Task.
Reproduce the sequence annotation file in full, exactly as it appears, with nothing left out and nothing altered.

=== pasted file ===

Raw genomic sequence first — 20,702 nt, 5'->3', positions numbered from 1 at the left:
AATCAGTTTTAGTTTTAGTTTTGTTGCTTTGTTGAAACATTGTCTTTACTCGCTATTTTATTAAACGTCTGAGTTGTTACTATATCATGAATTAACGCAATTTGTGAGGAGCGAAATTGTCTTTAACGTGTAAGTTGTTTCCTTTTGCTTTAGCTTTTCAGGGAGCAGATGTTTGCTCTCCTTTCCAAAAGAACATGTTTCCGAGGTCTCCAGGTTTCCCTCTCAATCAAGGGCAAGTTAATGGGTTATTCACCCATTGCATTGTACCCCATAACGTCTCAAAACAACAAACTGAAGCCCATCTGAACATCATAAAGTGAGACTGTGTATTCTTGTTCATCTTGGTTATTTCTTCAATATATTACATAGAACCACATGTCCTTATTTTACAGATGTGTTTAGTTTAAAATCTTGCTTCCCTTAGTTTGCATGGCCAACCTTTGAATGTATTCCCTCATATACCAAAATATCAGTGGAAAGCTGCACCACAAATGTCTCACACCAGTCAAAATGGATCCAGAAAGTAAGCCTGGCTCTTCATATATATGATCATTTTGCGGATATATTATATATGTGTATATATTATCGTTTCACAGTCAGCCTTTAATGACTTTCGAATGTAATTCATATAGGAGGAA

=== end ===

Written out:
Raw genomic sequence first — 20,702 nt, 5'->3', positions numbered from 1 at the left:
AATCAGTTTTAGTTTTAGTTTTGTTGCTTTGTTGAAACATTGTCTTTACTCGCTATTTTATTAAACGTCTGAGTTGTTACTATATCATGAATTAACGCAATTTGTGAGGAGCGAAATTGTCTTTAACGTGTAAGTTGTTTCCTTTTGCTTTAGCTTTTCAGGGAGCAGATGTTTGCTCTCCTTTCCAAAAGAACATGTTTCCGAGGTCTCCAGGTTTCCCTCTCAATCAAGGGCAAGTTAATGGGTTATTCACCCATTGCATTGTACCCCATAACGTCTCAAAACAACAAACTGAAGCCCATCTGAACATCATAAAGTGAGACTGTGTATTCTTGTTCATCTTGGTTATTTCTTCAATATATTACATAGAACCACATGTCCTTATTTTACAGATGTGTTTAGTTTAAAATCTTGCTTCCCTTAGTTTGCATGGCCAACCTTTGAATGTATTCCCTCATATACCAAAATATCAGTGGAAAGCTGCACCACAAATGTCTCACACCAGTCAAAATGGATCCAGAAAGTAAGCCTGGCTCTTCATATATATGATCATTTTGCGGATATATTATATATGTGTATATATTATCGTTTCACAGTCAGCCTTTAATGACTTTCGAATGTAATTCATATAGGAGGAA